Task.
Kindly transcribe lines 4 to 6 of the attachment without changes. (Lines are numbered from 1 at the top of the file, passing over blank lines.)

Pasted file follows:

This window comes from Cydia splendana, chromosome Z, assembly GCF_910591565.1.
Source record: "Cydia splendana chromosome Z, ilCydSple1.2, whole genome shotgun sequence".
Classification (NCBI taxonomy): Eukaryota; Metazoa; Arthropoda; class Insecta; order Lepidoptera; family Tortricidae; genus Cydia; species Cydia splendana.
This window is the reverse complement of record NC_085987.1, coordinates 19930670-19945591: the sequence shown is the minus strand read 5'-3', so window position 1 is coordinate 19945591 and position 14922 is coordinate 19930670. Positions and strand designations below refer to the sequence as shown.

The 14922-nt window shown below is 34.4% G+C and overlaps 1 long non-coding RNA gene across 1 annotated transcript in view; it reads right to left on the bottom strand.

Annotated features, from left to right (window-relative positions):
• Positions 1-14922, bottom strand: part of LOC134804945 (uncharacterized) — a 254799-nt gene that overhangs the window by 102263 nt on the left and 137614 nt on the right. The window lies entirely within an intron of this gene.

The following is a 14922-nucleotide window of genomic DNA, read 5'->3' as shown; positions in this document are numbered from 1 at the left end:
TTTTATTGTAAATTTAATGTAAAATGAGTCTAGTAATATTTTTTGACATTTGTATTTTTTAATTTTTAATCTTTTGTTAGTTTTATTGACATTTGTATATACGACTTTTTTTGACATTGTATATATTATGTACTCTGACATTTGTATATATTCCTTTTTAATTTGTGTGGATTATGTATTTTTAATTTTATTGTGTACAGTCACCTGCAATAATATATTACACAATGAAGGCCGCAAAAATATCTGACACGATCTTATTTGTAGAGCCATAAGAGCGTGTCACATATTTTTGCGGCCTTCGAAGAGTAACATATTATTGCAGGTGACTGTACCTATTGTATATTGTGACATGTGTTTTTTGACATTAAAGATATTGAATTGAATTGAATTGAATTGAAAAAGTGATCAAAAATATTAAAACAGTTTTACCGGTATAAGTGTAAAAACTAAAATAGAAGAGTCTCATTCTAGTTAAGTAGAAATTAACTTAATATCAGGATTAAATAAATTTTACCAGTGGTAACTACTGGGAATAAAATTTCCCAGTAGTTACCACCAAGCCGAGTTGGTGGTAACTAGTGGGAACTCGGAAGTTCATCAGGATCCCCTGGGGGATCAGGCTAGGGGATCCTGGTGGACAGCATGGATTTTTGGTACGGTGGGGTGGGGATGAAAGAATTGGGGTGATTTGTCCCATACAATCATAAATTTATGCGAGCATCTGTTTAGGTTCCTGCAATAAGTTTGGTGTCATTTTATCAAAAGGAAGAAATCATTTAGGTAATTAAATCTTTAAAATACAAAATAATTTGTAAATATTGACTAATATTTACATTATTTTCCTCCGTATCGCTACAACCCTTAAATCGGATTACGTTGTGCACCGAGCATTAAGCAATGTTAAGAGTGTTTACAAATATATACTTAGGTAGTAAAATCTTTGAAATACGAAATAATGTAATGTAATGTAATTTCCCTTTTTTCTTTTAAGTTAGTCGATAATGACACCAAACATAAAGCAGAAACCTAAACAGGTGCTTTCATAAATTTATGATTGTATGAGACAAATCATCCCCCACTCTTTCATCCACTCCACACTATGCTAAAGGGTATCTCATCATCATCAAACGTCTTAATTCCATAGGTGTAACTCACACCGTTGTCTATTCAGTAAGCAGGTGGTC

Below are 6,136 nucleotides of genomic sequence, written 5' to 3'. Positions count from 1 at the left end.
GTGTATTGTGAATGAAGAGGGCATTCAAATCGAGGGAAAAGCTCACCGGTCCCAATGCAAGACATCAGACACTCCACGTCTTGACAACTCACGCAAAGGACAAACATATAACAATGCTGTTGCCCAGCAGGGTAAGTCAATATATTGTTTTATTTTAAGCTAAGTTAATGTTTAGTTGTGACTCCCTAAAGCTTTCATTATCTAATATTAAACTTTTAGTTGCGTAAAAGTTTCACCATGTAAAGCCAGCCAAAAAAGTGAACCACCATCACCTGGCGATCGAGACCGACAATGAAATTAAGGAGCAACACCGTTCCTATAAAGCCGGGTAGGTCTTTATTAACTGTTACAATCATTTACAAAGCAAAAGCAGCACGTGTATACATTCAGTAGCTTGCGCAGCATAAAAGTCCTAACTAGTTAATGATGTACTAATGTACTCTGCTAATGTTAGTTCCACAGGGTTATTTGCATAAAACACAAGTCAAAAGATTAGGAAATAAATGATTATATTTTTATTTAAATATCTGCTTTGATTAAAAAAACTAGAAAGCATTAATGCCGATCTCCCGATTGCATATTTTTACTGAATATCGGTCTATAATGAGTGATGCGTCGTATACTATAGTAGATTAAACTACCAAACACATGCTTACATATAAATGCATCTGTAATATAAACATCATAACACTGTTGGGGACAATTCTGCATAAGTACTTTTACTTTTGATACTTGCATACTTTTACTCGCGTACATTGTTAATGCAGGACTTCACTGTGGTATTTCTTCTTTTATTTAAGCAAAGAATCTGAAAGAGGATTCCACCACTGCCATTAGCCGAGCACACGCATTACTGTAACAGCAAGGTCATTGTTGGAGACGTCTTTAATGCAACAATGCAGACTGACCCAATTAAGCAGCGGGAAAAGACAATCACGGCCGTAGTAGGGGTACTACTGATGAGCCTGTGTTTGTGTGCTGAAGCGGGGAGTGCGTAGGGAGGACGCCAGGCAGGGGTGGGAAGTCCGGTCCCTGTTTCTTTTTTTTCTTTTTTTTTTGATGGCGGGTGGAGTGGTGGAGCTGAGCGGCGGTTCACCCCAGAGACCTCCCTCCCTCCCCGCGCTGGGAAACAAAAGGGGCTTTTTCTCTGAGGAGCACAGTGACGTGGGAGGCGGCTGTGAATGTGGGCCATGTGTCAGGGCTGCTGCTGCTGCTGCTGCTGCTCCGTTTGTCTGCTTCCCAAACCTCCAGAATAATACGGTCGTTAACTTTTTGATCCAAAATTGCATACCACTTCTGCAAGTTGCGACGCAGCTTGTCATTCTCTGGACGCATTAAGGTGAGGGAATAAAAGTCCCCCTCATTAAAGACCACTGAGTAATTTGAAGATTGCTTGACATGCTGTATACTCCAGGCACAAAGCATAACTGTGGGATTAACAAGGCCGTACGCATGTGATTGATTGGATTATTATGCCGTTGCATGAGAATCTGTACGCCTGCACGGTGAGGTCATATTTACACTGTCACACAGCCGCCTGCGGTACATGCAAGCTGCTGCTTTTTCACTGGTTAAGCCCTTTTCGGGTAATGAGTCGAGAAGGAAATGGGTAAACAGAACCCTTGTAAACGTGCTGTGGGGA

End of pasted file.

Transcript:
This window is the reverse complement of record NC_085987.1, coordinates 19930670-19945591: the sequence shown is the minus strand read 5'-3', so window position 1 is coordinate 19945591 and position 14922 is coordinate 19930670. Positions and strand designations below refer to the sequence as shown.

The 14922-nt window shown below is 34.4% G+C and overlaps 1 long non-coding RNA gene across 1 annotated transcript in view; it reads right to left on the bottom strand.

Annotated features, from left to right (window-relative positions):